I spend one hour each working week responding to job requests from design graduates. Working in business development I know how soul destroying it is to have emails go unanswered, so I always endeavour to reply to everyone who emails us about work. I also try (with varying degrees of tact) to give everyone at least one piece of useful advice.
To save time, and to prevent me from writing the same thing eighteen times a week, I've just written a top five tips list. Here it is...
- 1. Find out who you are speaking to
It's an oldie but a goodie: I can't believe that people are still starting emails with ‘Dear Sir or Madam.' My name and email address are both actually on the website so there really isn't any excuse, unless you've been too lazy to look past our homepage.
Even worse than Sir / Madam is the person who emailed with just ‘Dear Sirs.' That put me in a mood all morning.
- 2. Target your delivery
The thing about my role doing business development is that you have to do a lot of proposing, pitching, emailing and chatting to get anywhere. The conversion rates from a speculative email to a signed contract are dishearteningly low. Meaning: I fully understand how hard it is to not just copy, paste and hit send to a load of agencies in one go. Sadly, it's really obvious that you just did that.
There are two options:
a. Stop trying to blanket every agency and pick your top ten. Research them and stalk them and make yourself known to every single decision maker at that agency.
b. Design a mailer and just change the one paragraph where you tell the agency how much you'd like to work for them. Sam Howard sent us a corker last week where, along with his (great) portfolio, he said "Mercy portrays a very ‘emotional' response to graphic design, in its playfulness and visual wit.' He's squeezed a complement and a clever observation into one sentence. Boom, we love him.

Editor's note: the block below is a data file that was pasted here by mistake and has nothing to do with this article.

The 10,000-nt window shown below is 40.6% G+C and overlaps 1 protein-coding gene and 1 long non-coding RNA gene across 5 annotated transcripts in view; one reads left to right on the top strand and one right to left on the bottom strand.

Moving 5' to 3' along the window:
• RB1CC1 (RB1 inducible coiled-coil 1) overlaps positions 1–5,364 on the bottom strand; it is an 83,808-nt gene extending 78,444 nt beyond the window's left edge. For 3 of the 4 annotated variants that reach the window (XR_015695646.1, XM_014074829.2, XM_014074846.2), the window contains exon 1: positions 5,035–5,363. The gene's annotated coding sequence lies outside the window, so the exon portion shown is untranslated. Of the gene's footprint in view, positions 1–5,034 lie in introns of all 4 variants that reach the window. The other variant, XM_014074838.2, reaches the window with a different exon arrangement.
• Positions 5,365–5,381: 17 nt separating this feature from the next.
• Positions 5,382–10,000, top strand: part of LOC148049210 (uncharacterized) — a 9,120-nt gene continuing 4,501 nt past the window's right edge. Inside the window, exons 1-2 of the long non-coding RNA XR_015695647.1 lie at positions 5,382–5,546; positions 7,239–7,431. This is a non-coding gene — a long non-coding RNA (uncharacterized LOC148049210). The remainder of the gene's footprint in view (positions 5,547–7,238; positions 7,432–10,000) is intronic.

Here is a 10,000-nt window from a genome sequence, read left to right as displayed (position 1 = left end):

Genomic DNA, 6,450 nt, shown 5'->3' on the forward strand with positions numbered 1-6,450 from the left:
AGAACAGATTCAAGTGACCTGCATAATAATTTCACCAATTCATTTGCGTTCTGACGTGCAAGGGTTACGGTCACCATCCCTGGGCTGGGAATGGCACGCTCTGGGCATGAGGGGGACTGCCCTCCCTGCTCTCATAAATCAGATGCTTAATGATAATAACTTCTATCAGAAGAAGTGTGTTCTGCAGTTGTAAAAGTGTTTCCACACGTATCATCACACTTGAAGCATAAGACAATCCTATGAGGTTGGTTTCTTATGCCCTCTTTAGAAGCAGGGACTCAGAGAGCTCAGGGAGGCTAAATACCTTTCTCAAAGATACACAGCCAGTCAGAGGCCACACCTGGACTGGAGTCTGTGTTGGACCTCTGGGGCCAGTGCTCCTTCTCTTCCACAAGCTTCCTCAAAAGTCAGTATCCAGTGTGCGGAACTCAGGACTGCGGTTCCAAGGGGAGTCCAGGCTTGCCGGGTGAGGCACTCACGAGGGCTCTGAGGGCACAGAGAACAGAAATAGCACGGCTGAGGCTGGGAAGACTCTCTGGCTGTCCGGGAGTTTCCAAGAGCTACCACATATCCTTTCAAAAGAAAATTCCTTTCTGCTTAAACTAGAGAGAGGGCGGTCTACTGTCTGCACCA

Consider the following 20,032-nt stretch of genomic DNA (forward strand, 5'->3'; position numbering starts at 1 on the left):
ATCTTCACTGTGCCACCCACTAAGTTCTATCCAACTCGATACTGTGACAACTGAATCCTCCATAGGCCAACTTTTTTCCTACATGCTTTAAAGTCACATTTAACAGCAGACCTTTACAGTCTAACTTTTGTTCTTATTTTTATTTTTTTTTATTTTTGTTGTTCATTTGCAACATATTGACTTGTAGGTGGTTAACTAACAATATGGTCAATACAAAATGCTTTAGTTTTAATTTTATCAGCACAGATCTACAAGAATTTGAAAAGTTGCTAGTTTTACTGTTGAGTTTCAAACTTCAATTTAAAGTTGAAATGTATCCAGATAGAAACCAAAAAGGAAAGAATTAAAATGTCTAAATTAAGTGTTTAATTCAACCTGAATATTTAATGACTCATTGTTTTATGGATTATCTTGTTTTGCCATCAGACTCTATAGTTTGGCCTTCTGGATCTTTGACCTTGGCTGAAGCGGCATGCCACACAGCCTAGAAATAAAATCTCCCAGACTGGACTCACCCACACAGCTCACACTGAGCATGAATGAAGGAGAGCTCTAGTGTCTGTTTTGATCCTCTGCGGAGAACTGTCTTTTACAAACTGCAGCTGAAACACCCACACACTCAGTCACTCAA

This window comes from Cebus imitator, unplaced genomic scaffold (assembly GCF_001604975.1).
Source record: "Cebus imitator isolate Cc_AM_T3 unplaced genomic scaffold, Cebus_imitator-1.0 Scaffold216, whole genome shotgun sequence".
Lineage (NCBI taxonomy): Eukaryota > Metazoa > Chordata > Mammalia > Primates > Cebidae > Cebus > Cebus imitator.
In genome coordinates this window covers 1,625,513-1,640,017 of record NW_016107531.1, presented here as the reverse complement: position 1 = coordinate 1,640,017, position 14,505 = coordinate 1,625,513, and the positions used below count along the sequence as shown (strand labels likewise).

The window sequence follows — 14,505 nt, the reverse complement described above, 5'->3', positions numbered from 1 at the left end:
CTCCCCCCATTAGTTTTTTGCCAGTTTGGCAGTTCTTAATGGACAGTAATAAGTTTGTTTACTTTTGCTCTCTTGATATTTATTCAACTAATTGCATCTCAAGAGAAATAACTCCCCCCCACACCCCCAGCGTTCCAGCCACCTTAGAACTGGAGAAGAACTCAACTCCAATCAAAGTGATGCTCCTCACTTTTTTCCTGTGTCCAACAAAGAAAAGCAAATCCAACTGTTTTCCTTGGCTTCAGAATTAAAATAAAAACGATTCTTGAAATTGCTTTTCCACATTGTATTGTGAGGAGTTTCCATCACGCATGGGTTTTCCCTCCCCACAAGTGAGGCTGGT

- 3. Don't waste space.
We don't care that you've worked in the local shop since you were 15 or that you've got your Duke of Edinburgh Gold Award. Agencies are only really interested in two things; could you potentially be brilliant and are you an interesting, fun, nice person? Tell us about you the interesting, fun, nice person - not you the Saturday girl.
- 4. Stop telling us you can make a nice cup of tea.
My 10yr old can do that. Replace ‘...and I make a great cup of tea' with ‘I can play the drums' or ‘I once knocked my front teeth out jumping off a cemetery gate' or ‘I had a kid in university and I still got a 2:1'
- 5. Do not offer to work for free.
Clearly this is easier said than done, but do yourself a favour and at least don't offer to work for free before the issue has been raised. Make it clear you are interested in working at the company, but keep your terms close to your chest and see how it pans out. By offering to come in for nothing you are devaluing your talent, you're perpetuating a free labour work culture and you're making it far too easy for employers to take the mick. If there was no free labour willing to do the entry level (and in some cases, quite skilled jobs) then business owners would have to determine whether or not their current business models were actually sustainable.
We won't pretend that by not offering to work for free you will automatically be offered the money: if someone is interested in getting you in, there is a pretty fair chance they will ask for it for free. But at least you can take a modicum of ownership of the situation, and you never know: a budget might well be in place for an internship that you would have not found out about had you hawked yourself in for nothing.
If you do find yourself working for free, ask yourself: if you have the conviction to work FOR NOTHING for someone else, imagine what you could do for yourself, or with your friends?
This is another blog post in itself, but for the record we set Mercy up because we didn't fancy the look of what was on offer when we graduated. We worked in phone shops and pubs and printers to support ourselves and we gained more experience (in the form of whopping mistakes and immense wins) than we would ever have done in someone else's agency. We learned how to win new business, and manage our clients, we taught ourselves accountancy and credit control and HR and everything else you need to scramble by. Skills like that are really really desirable to future employers. Better still, you may find that you don't need to hunt for a new employer again for a long time.